Monday Jun 24

VanLandinghamCorey Corey Van Landingham is a Wallace C. Stegner Poetry Fellow at Stanford University, and the author of Antidote (Ohio State UP). Her poems have appeared or are forthcoming in AGNI, The Best American Poetry 2014, Best New Poets 2012, Kenyon Review, Narrative, The Southern Review, and elsewhere.

Love: A Relocation

X, before you, I carried boulders up mountains
then back down again. To my keep my hands

from hurting anyone. I didn’t sleep for a year
and considered myself a martyr. There wasn’t

a voice close enough to touch, only empty rooms
and fields I couldn’t help but with large rocks.

I chose months to stay silent for each
dead man I loved. I rarely spoke. The gutters

filled and broke; it all went under. I made up
funeral games for the spiders I killed with my palm.

There is a point, X, during a long winter,
when it gets hard to imagine yourself tomorrow.

A time when holding a lighter to the skin
makes no one a saint. Nights with only wild dogs

snuffling under the window, and the mornings
no sun could touch. So I moved in with a lawyer.

Then I lived with a scientist. Then I lived
with a woman who wouldn’t stop looking at me.

That’s you. When we moved, we chose a place
where if we screamed someone might hear us.

A city that exposes itself like a wolf not used to
being hunted. We burned our down blankets.

We were warm enough from touching
then stopped touching. Here, let’s be better

than we are. Let’s sing loudly in the market, paint
nudes of ourselves underneath the overpasses

like we don’t care who sees us. Sweet X, we care
too much who sees. Now you’ve gone quiet.

And all I can think to tell you is that
the room we are staying in was once vacant.

Love: An Intoxication

In the loosening light of a bar
where the couples will be immutable,
wound into a public jumble
by dark liquors, by dusty ridges untouched
and clocks that may have never worked,
a fake plant dies every night unnoticed
in the corner. X, I am your patient.
I am your lady of misrule.
I keep asking strangers
if they like the taste of their own blood,
and, when I get lonely, I try to remember
the shapes of countries and their
resemblance to clouds. I try to remember
that Voltaire’s heart and brain
were embalmed separately. I’m always
creating shapes a person might fit into,
but all my people keep breaking.
The women in the bar wear their clothes
without knowing all the fabric shops
I haunt, fingering the silk like I, too,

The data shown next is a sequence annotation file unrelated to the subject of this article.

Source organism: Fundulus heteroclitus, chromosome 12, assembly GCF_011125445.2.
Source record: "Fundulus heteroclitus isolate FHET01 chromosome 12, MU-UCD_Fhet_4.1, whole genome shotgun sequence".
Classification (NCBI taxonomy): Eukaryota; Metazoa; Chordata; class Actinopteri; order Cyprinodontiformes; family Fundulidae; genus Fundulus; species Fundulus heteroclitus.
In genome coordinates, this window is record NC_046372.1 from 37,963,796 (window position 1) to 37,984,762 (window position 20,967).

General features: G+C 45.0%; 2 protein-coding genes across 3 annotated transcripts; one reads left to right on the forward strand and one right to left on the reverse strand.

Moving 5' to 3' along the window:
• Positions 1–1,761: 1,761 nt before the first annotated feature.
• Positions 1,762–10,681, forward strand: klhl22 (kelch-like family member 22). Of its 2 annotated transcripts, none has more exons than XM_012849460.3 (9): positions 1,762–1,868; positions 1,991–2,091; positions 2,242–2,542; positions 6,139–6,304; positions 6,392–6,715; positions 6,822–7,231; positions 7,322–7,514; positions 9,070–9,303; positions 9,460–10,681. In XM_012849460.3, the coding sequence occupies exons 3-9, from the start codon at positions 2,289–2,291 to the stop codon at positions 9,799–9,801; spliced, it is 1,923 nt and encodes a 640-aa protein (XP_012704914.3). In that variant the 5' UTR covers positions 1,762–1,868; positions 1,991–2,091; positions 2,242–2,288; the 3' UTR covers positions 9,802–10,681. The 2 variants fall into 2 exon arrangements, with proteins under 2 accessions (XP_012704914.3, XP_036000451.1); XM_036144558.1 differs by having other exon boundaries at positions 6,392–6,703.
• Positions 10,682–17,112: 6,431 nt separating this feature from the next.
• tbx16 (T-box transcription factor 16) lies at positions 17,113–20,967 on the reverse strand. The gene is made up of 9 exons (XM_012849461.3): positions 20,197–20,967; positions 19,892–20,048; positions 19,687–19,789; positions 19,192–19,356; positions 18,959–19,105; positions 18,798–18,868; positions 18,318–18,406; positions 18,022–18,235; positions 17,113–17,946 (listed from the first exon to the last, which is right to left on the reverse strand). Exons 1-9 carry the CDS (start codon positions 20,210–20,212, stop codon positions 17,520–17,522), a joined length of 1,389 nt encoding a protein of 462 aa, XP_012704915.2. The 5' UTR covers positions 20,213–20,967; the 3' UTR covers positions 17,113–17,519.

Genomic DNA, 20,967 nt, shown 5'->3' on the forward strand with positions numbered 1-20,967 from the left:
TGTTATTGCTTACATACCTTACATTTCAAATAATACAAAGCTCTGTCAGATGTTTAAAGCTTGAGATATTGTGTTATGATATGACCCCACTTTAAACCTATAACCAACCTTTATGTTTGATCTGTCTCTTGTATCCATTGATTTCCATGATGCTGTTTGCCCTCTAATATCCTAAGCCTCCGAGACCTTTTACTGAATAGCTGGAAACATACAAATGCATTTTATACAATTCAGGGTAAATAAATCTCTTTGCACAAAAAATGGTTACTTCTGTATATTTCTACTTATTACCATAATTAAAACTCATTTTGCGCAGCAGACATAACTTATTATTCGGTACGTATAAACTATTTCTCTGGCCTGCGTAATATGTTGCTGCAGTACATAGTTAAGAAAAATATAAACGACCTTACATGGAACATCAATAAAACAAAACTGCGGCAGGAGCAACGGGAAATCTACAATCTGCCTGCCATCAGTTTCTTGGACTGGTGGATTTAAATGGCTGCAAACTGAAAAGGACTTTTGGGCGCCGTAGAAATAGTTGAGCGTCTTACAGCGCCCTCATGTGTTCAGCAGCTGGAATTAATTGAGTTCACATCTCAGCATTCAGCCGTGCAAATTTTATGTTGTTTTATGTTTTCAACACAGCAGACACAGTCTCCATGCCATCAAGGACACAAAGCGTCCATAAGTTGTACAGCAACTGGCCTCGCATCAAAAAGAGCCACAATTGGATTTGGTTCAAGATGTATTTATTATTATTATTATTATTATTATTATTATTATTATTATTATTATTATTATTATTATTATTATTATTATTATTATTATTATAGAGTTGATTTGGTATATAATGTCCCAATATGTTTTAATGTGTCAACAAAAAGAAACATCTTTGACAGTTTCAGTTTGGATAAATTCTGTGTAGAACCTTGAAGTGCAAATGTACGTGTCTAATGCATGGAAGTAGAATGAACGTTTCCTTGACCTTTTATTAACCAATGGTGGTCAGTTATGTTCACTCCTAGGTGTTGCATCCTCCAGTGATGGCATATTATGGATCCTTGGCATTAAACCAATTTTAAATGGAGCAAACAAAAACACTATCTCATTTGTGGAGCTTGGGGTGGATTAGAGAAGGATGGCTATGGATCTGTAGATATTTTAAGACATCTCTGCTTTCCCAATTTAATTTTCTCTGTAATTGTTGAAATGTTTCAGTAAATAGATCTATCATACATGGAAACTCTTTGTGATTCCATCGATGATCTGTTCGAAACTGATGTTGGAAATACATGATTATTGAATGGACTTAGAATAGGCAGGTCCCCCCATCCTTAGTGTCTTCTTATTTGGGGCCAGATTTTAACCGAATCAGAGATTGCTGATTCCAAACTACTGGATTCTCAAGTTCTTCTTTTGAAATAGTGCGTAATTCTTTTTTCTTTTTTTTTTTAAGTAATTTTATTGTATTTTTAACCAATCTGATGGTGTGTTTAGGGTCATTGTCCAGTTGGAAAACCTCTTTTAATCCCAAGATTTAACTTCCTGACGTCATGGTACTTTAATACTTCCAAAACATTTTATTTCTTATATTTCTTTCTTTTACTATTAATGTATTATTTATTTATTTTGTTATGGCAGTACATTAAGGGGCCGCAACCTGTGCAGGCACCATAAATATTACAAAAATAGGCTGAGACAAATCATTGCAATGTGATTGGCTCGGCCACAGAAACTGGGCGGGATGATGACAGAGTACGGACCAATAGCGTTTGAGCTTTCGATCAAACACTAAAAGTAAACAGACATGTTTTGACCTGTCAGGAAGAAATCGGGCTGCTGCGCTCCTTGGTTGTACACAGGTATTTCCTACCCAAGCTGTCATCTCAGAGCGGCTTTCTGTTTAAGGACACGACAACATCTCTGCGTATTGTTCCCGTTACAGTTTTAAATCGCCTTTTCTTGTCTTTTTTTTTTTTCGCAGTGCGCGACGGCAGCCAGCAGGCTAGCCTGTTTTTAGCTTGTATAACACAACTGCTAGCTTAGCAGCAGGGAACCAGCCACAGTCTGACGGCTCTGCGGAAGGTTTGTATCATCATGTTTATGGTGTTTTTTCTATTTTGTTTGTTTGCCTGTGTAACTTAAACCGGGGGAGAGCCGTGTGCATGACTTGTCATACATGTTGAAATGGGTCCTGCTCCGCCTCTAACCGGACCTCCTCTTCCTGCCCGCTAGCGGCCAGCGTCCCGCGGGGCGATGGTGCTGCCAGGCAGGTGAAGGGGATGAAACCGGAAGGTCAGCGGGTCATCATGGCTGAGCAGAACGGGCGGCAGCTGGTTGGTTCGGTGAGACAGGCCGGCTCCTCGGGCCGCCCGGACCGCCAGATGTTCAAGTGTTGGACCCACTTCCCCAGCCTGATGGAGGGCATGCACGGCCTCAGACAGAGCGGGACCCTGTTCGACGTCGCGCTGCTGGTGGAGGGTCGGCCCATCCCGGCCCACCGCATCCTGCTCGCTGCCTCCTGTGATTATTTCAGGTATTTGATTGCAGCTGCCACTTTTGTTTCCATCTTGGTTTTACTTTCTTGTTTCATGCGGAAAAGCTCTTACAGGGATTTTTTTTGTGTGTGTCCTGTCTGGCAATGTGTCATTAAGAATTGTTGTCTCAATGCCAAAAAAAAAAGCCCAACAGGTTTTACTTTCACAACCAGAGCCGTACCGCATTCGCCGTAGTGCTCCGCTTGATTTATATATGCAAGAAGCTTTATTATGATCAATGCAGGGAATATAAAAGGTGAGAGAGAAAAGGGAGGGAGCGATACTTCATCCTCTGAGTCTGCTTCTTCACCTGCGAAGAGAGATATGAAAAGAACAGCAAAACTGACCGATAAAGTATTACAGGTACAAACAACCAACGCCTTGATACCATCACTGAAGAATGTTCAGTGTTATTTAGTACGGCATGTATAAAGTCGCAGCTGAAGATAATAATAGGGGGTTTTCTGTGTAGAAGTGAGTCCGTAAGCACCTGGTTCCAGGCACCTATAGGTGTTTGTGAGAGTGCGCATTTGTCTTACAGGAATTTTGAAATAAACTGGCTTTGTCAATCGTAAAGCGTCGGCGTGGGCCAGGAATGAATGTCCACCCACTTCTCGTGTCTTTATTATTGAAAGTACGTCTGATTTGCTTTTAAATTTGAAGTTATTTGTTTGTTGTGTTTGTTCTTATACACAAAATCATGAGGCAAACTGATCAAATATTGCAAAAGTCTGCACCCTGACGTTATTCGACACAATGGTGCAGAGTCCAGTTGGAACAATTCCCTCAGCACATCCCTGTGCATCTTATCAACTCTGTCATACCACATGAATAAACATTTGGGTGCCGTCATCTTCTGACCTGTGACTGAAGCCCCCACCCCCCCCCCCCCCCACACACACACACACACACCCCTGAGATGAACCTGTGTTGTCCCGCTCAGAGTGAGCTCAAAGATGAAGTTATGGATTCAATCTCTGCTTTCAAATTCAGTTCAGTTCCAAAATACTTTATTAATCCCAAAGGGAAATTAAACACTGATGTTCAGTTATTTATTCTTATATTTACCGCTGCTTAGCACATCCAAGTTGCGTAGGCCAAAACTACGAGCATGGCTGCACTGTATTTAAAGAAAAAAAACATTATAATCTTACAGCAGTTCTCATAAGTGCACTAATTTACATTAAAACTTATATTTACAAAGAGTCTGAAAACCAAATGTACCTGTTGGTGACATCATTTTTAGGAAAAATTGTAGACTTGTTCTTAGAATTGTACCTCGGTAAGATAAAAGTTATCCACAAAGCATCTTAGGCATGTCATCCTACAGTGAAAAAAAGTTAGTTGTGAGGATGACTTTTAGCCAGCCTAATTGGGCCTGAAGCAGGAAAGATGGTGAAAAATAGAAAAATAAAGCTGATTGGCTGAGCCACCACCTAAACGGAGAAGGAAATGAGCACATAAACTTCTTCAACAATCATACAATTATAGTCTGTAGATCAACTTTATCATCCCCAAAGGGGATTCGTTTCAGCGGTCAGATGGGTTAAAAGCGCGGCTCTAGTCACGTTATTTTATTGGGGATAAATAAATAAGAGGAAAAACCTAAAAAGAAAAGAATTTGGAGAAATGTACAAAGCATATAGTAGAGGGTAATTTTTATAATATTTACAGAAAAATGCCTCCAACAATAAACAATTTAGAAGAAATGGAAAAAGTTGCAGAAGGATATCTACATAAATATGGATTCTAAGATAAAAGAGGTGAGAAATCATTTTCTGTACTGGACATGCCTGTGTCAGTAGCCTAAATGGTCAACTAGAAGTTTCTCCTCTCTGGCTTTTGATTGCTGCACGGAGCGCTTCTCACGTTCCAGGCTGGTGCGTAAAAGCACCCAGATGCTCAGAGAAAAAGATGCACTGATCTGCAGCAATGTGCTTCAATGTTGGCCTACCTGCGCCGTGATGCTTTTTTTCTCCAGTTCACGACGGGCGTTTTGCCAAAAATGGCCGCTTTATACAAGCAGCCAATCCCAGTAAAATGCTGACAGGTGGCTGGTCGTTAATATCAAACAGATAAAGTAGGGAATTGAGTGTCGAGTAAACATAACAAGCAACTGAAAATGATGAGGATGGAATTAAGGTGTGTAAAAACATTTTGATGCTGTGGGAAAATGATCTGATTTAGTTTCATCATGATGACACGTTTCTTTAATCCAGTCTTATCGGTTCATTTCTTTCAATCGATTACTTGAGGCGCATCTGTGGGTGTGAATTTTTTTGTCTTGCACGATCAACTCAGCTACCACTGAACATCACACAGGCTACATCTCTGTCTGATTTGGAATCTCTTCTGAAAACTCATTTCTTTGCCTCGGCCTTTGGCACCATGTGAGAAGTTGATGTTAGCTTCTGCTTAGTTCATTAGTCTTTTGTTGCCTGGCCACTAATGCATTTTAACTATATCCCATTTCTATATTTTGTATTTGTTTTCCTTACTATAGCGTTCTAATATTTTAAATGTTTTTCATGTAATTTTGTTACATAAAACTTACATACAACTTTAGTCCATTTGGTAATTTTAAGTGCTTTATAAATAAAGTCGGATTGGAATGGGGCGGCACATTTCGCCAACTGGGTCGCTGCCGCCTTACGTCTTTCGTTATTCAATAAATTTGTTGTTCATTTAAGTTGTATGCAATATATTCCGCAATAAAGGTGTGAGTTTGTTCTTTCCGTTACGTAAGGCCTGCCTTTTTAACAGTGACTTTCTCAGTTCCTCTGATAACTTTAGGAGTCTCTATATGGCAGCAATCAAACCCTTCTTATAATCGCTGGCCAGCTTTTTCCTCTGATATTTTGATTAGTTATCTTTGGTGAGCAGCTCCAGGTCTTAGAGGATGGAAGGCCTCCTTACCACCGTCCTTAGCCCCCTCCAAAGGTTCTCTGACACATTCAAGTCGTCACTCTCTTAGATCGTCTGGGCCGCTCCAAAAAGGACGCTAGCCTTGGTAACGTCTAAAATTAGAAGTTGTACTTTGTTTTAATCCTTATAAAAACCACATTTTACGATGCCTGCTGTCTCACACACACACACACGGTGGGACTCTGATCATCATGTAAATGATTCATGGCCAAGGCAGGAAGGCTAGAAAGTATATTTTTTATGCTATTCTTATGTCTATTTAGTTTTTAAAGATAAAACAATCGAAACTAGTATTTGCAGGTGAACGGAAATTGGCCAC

could be a thing of grace. Someday
I won’t shatter watching other people touch.
I won’t bring you melancholy objects
and think of that as being your dog of love.
I’m absolutely modern in my being alive,
though may have never worked quite right.
Twice I’ve woken up and forgotten my name.
Once I laughed when a man said making love
and he called me a mean drunk.
The only flowers I’ve received
came with a note that said you’ll be sorry.
So I keep apologizing to the couples
for my face. The men reward my modesty,
the women blush into their highballs.
I want to buy a prison
for all these sleek people and be
their hardworking guard. I want to be
captured for an eternity
in the gold-framed mirror of a dive,
to own something everyone else
has touched. Call me greedy, X,
reserve a seat for me, but I’m galloping
up to strangers and telling them
that Homer means hostage,
that the photographs behind the bar
are just a duplicate world, and couldn’t we
be sweet in that alternative,
light the bar on fire, shimmy ourselves,
brûléed, into a stained hotel room,
a cloak room, a vacuum store.
We could be anywhere and nameless.
X, see how the world opens up
when it’s on fire. See how
love makes me, alone, your arsonist.
The highway we take to get out of this place,
all the counties touching but divided
by names. X, cut me off. Sing
a song to bring me down.
See this door that leads up to the roof?
We could gather all the couples
grazing at their drinks, stand elbow
to elbow underneath the fog and make
ourselves into the night mercurial and endless.
People could write books about us,
a fleet of names divided by touch.

Love: An Interrogation

This would be the time to ask X if love was the means
or the end   Beside the fire she built herself   what exactly
did she desire   The embrace   or the display of embracing
A man behind the towel to be wrapped around her body
stepping naked out of the lake   or the acknowledgement
of future dryness   Did the cormorants merge to catch
the fish   or was it just a nice surprise   wings touching
And   when she dreamed about them later   how water
rolled from their necks to distinguish them creatures
not of the water   but for the water   was she the fish
or the fisherman   The droplets   or the dark feathers
that threw them off   Waking   hair still damp   fire
barely warm   what did she first crave   A man’s touch
Or that   if she were to drown   someone might see her